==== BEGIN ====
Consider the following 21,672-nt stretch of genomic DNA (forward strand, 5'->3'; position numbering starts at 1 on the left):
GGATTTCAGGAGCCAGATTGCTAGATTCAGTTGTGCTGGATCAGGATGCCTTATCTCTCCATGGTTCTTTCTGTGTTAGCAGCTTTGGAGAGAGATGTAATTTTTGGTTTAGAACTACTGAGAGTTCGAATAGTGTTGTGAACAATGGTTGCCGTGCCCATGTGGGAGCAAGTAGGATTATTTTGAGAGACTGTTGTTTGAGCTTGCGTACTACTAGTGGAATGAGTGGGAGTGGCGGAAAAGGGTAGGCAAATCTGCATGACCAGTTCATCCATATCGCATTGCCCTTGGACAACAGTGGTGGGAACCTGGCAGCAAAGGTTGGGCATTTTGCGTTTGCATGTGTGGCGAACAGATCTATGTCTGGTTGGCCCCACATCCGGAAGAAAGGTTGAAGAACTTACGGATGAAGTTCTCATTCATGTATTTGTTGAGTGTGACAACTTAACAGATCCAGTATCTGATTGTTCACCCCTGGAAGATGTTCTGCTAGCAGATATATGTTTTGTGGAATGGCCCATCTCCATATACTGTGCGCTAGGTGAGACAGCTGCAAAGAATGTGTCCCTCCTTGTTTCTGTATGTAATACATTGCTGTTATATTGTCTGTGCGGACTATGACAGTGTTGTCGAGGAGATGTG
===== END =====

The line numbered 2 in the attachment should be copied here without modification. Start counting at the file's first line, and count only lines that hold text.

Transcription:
GGATTTCAGGAGCCAGATTGCTAGATTCAGTTGTGCTGGATCAGGATGCCTTATCTCTCCATGGTTCTTTCTGTGTTAGCAGCTTTGGAGAGAGATGTAATTTTTGGTTTAGAACTACTGAGAGTTCGAATAGTGTTGTGAACAATGGTTGCCGTGCCCATGTGGGAGCAAGTAGGATTATTTTGAGAGACTGTTGTTTGAGCTTGCGTACTACTAGTGGAATGAGTGGGAGTGGCGGAAAAGGGTAGGCAAATCTGCATGACCAGTTCATCCATATCGCATTGCCCTTGGACAACAGTGGTGGGAACCTGGCAGCAAAGGTTGGGCATTTTGCGTTTGCATGTGTGGCGAACAGATCTATGTCTGGTTGGCCCCACATCCGGAAGAAAGGTTGAAGAACTTACGGATGAAGTTCTCATTCATGTATTTGTTGAGTGTGACAACTTAACAGATCCAGTATCTGATTGTTCACCCCTGGAAGATGTTCTGCTAGCAGATATATGTTTTGTGGAATGGCCCATCTCCATATACTGTGCGCTAGGTGAGACAGCTGCAAAGAATGTGTCCCTCCTTGTTTCTGTATGTAATACATTGCTGTTATATTGTCTGTGCGGACTATGACAGTGTTGTCGAGGAGATGTG